By the end of the semester, students and faculty can expect to see improvements to campus Wi-Fi, according to Chief Information Officer Jeff Hassett.
“When we get into the spring semester, they are going to see that service become what it should be,” Hassett said. “The Wi-Fi has been a challenge here for quite some time. It’s one service that our students should rely on when they come on campus. We want to make sure that they have a good experience because that’s how they get a lot of stuff done, like homework and exams.”
The Wi-Fi infrastructure equipment has been undergoing a recent upgrade; however, the Wi-Fi system has not been modified for 11 years.
“In a location like TJC, where 80 people might be in one room and only 20 in another room, you have to fine-tune how the Wi-Fi works because there are a lot more people on their devices in one space than in other spaces,” Hassett said. “It will take some time to get things right for a campus this large. It is a fairly complex system, and there are a lot of revolving parts. Those access points give off a signal in an area and when you get further away, the signal starts to become weaker. The problem is that when a device connects to a specific access point, devices today want to stay connected to the same access point. We have to design a system where devices are encouraged to let go of that one and connect to a new access point.”
The reason the Wi-Fi will take so long is because the Office of Technology Services will be changing the configuration of the system, tuning and potentially changing locations of Wi-Fi parts.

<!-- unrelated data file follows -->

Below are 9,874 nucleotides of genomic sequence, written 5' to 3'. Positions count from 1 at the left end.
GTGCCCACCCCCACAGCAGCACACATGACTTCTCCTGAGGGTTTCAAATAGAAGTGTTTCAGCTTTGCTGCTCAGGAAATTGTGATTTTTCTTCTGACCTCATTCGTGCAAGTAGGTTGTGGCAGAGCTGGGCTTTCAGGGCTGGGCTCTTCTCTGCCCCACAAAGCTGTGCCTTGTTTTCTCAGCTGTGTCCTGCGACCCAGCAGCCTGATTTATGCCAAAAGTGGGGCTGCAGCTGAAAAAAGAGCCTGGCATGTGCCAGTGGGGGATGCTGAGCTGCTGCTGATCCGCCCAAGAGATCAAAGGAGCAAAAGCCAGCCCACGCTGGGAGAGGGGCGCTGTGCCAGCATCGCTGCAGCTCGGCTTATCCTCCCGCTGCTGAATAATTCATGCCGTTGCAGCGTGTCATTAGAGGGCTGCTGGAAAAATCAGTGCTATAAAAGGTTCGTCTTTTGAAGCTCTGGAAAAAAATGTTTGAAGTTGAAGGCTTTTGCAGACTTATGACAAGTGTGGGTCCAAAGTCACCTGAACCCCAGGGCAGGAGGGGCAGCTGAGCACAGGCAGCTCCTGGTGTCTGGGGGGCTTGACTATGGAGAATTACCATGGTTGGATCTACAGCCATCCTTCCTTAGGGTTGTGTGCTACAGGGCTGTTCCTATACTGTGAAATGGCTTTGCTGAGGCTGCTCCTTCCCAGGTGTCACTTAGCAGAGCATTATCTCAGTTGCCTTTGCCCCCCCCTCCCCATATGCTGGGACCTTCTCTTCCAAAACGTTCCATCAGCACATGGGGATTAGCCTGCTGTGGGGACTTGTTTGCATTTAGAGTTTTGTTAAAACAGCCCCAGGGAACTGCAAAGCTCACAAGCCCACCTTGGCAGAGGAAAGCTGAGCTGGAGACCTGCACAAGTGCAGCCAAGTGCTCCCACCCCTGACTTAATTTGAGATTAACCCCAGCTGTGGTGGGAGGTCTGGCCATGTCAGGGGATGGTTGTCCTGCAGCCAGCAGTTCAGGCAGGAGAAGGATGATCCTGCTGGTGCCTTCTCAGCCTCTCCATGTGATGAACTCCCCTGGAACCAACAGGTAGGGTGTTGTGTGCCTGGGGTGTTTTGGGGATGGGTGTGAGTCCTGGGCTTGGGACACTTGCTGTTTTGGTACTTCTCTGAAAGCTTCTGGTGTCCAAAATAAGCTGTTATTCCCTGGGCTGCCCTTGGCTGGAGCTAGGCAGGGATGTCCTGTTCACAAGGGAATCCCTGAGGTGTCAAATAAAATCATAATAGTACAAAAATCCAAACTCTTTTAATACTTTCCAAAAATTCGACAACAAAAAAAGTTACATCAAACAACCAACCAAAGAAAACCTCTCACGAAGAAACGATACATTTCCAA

“We have gone into the Pirtle Building and started some of the tuning process,” Hassett said. “We started working in the building to see if we can’t get all of the configuration and all of the standardization, we want to work in Pirtle to get the results we expect. Pirtle is kind of our test bed right now, but we have also been testing at the Rogers Nursing Health and Science Center.”
Some buildings, like the Rogers Nursing Health and Science Center can have up to 40 access points because their coverage only goes so far.
“Even when people aren’t on their phones, their devices are constantly checking messages, email, Facebook, Twitter, things like that,” Hassett said. “Even when the screen is blank, it is doing a lot of work. Your phone is using the network, even when you aren’t. If you have 50 students in an area, all with two devices all connecting to the Wi-Fi at the same time in a fairly small area, it can be a challenge to see where are the areas where students gather and how can we give more resources to those areas.”
On average, Vaughn Library can see roughly 109 people per day.
“We have had plenty of students coming to us, asking if there was any way we could fix the Wi-Fi,” Student Assistant at the Vaughn Library Technical Assistance Center, Yamini Johnson said. “Students complain that they don’t have enough time to take tests on their laptops because it will close out or lock them out completely. We feel bad, but we don’t know what to do. The internet is bad, all around and I feel like it needs to be addressed.”
The Office of Technology Services also helps students and faculty with password resets, account lockouts, logging into Canvas and software installs.
“We are hoping to roll out a lot of changes over the semester. It doesn’t require down time, so the students aren’t just not going to have Wi-Fi for a day. We are going to do this to not impact the students’ ability to use the Wi-Fi, we will implement our changes in the least disruptive way so students do not lose this service during normal times on campus and will keep the system functional as we make our changes.”